Increased VBM Will Lead to More Ballot Rejections in November

According to a recent analysis by the Associated Press, increased voting by mail (VBM) could lead to an unprecedented number of rejected ballots in key battleground states this November.  Millions of voters are expected to vote by mail for the first time this election due to the COVID-19 pandemic.

The AP explains:

The sudden leap is worrisome: 22 states are going from absentee ballots comprising less than 10% of all ballots four years ago to perhaps half or more this November. Pennsylvania is among them: Nearly 51% of all votes cast during its June primary were mail-in.

If voter turnout is the same as 2016 and the ballot rejection rate equals the 1.4% from this year’s primary, nearly 43,000 voters in Pennsylvania could be disenfranchised this fall, according to AP’s analysis. That’s almost the same number of votes by which Trump defeated Democrat Hillary Clinton in the state four years ago, when some 2,100 ballots were rejected.

The report continued:

For its analysis, the AP also collected absentee ballot data from Arizona, Colorado, Florida, Michigan, Ohio and Wisconsin. Based on the percentage of those ballots cast in each state’s primary this year, between 185,000 and 292,000 voters in the seven states examined could be disenfranchised if November’s turnout matches that of four years ago and the rejection rate remains flat. That compares to nearly 87,000 ballots rejected in those states in 2016.

The ballot rejections could be pivotal in close races. In 2016, Trump won Wisconsin by roughly 23,000 votes.

Oddly enough, Democrats continue to push the expansion of VBM despite the fact that disenfranchisement rates are greater for demographics that tend to vote for Democratic candidates:

New, young, Black and Hispanic voters — who tend to favor Democratic candidates — are disproportionately affected, according to research by University of Florida political scientist Daniel Smith. All have had absentee ballots rejected at higher rates than white and more experienced mail-in voters.

Committee on House Administration Ranking Member Rodney Davis called out Democratic lawmakers on this issue at the Committee's "Voting Safely In A Pandemic" hearing last week:

[D]uring 2020 primaries, we saw the closure of polling places across the country force people to wait hours in line to vote. Washington, DC closed more than 120 polling places. In Atlanta, voters waited upwards of five hours to vote because of consolidated polling locations. Milwaukee went from 180 to five polling places. In Philadelphia, 77% of polling locations were closed. In Houston, voters reported waiting close to six hours to vote. All of these areas are run by Democrats.

The Voting Rights Act of 1965 fought against discrimination to ensure every American could cast their vote. I’m afraid the vote-by-mail policies being pushed by Democrats are unintentionally taking us backward.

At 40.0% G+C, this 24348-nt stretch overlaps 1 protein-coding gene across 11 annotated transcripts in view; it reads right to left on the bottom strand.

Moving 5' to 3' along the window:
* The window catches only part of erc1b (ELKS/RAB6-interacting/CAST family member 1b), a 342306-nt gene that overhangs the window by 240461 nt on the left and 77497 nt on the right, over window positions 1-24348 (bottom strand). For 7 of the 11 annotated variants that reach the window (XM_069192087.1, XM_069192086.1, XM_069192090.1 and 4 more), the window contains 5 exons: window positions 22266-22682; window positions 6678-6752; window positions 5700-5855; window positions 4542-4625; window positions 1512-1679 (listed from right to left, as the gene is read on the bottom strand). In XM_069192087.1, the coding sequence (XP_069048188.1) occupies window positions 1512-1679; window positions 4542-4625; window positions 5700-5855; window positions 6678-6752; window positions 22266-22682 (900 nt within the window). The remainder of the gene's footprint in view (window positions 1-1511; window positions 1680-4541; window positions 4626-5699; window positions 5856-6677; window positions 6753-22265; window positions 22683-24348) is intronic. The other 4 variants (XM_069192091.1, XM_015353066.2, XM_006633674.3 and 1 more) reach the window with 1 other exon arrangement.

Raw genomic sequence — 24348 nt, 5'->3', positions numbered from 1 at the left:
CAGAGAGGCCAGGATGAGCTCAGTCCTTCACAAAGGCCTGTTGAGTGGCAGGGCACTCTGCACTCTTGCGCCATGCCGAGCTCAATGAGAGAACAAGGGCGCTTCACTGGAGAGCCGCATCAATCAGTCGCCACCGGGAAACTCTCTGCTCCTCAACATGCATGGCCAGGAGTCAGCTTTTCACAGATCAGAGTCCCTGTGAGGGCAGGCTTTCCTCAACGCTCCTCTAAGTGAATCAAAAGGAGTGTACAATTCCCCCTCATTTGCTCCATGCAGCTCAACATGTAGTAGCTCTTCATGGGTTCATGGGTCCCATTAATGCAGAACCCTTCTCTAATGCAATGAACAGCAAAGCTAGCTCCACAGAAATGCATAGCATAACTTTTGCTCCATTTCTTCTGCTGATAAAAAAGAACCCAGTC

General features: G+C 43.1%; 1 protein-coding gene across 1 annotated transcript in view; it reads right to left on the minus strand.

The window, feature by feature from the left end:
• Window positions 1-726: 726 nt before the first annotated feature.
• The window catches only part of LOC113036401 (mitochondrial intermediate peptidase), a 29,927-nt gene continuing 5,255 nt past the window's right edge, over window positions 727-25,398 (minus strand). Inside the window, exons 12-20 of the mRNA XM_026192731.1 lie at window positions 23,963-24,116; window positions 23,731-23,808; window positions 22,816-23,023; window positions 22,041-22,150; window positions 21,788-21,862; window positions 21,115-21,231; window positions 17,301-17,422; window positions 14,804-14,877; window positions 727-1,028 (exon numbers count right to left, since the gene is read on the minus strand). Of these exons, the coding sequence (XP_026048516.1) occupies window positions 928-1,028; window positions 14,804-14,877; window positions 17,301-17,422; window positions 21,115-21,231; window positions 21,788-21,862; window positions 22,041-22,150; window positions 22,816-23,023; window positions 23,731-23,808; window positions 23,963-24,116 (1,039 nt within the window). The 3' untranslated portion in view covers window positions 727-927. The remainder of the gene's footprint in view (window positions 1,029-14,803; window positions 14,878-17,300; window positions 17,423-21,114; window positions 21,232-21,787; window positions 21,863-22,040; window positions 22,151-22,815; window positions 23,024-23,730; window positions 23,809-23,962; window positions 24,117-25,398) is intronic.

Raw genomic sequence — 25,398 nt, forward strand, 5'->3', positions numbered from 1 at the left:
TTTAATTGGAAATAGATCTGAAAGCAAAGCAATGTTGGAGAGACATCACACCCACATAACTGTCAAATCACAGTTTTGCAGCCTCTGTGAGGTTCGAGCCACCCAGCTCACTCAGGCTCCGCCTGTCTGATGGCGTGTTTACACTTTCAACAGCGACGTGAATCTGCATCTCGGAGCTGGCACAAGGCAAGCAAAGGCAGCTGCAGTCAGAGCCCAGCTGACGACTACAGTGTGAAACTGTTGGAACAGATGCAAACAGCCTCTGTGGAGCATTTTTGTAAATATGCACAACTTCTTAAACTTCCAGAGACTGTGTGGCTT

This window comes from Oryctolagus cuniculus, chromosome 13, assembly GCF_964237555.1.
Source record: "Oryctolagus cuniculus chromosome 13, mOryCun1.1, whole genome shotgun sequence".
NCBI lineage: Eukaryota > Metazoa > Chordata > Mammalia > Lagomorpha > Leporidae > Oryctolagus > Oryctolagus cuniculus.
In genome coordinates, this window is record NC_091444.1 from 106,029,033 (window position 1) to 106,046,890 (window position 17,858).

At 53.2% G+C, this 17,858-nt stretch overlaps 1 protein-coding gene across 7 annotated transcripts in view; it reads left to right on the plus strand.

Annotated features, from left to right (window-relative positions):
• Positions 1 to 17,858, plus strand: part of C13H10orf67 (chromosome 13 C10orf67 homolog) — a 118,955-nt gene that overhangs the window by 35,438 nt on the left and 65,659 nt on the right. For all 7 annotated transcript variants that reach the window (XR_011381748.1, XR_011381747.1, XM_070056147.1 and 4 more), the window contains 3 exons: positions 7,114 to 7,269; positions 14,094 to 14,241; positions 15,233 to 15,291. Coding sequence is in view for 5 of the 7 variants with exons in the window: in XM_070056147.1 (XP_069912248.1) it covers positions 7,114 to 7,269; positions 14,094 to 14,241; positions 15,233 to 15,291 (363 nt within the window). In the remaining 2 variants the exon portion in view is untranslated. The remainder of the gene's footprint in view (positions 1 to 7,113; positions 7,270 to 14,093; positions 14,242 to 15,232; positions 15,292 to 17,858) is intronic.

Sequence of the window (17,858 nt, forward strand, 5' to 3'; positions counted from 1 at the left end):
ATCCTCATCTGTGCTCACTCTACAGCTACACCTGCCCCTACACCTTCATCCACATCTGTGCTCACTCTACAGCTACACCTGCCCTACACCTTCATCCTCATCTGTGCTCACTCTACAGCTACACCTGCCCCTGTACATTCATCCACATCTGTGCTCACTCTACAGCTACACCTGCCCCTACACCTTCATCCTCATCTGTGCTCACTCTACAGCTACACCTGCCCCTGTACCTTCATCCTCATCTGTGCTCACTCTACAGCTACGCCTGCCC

I’ve sent oversight letters to localities where we saw these issues during their recent primaries because I’m concerned unless changes are made, voters will be disenfranchised again this fall. Again, most of these are Democrat-controlled areas. I’m also concerned about fraud when a live ballot is mailed to every registered voter in states where their voter rolls are not up to date. I want integrity in our election process not because I want to suppress votes, but because I want every vote to count and I want the American people to have confidence in our election process.

To exacerbate the baseline issues with voting by-mail, the U.S. Postal Service has warned some states that their election laws do not have enough time built in for voters to return their mail ballots on time.  California is a prime example of this, where 102,000 ballots were rejected in the state's most recent primary.

The AP's analysis illustrated what we already know to be true — voting in person is the best way to guarantee your vote is counted this election.


Note: If you are unable to vote in person, there are some precautions you can take to make sure that your vote is counted:

First, request your ballot early and return it promptly. The USPS says it requires a minimum of 15 days to transmit and return a ballot, and voters would be wise to allow even more time to ensure their ballots are returned by the deadline in their states.

Second, follow all ballot instructions carefully. Is there an inner envelope your ballot must be sealed within before placing in an outer envelope for mailing? Do you need to sign the inner and/or outer envelope? Does your signature need to be witnessed or notarized? Do you need to provide some other form of identification?

Third, check if your state or county has a system that allows you to track your ballots throughout the process – as it is received, processed, and counted. Check if your state or county has a means to “cure” your ballot if it is rejected and what the deadline is for doing so.